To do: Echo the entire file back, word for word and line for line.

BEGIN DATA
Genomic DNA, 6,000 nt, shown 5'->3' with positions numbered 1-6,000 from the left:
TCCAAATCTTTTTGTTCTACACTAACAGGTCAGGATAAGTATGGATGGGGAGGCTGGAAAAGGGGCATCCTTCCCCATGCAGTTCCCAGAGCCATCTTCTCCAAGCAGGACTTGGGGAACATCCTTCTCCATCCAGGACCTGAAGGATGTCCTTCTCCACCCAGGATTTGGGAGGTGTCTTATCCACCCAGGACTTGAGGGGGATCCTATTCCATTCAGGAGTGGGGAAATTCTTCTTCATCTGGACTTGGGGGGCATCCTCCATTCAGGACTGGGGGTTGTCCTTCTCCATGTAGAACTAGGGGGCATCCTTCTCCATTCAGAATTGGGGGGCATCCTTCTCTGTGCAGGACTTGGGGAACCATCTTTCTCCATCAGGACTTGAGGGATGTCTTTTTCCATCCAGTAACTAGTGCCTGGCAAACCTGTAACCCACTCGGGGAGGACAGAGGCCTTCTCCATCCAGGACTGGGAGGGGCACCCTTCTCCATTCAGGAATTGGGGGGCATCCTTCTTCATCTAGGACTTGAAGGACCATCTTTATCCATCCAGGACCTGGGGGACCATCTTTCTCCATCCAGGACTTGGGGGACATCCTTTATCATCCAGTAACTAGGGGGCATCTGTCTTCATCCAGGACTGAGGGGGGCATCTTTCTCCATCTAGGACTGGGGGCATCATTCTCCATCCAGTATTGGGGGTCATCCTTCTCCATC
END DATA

Genomic DNA, 6,000 nt, shown 5'->3' with positions numbered 1-6,000 from the left:
TCCAAATCTTTTTGTTCTACACTAACAGGTCAGGATAAGTATGGATGGGGAGGCTGGAAAAGGGGCATCCTTCCCCATGCAGTTCCCAGAGCCATCTTCTCCAAGCAGGACTTGGGGAACATCCTTCTCCATCCAGGACCTGAAGGATGTCCTTCTCCACCCAGGATTTGGGAGGTGTCTTATCCACCCAGGACTTGAGGGGGATCCTATTCCATTCAGGAGTGGGGAAATTCTTCTTCATCTGGACTTGGGGGGCATCCTCCATTCAGGACTGGGGGTTGTCCTTCTCCATGTAGAACTAGGGGGCATCCTTCTCCATTCAGAATTGGGGGGCATCCTTCTCTGTGCAGGACTTGGGGAACCATCTTTCTCCATCAGGACTTGAGGGATGTCTTTTTCCATCCAGTAACTAGTGCCTGGCAAACCTGTAACCCACTCGGGGAGGACAGAGGCCTTCTCCATCCAGGACTGGGAGGGGCACCCTTCTCCATTCAGGAATTGGGGGGCATCCTTCTTCATCTAGGACTTGAAGGACCATCTTTATCCATCCAGGACCTGGGGGACCATCTTTCTCCATCCAGGACTTGGGGGACATCCTTTATCATCCAGTAACTAGGGGGCATCTGTCTTCATCCAGGACTGAGGGGGGCATCTTTCTCCATCTAGGACTGGGGGCATCATTCTCCATCCAGTATTGGGGGTCATCCTTCTCCATC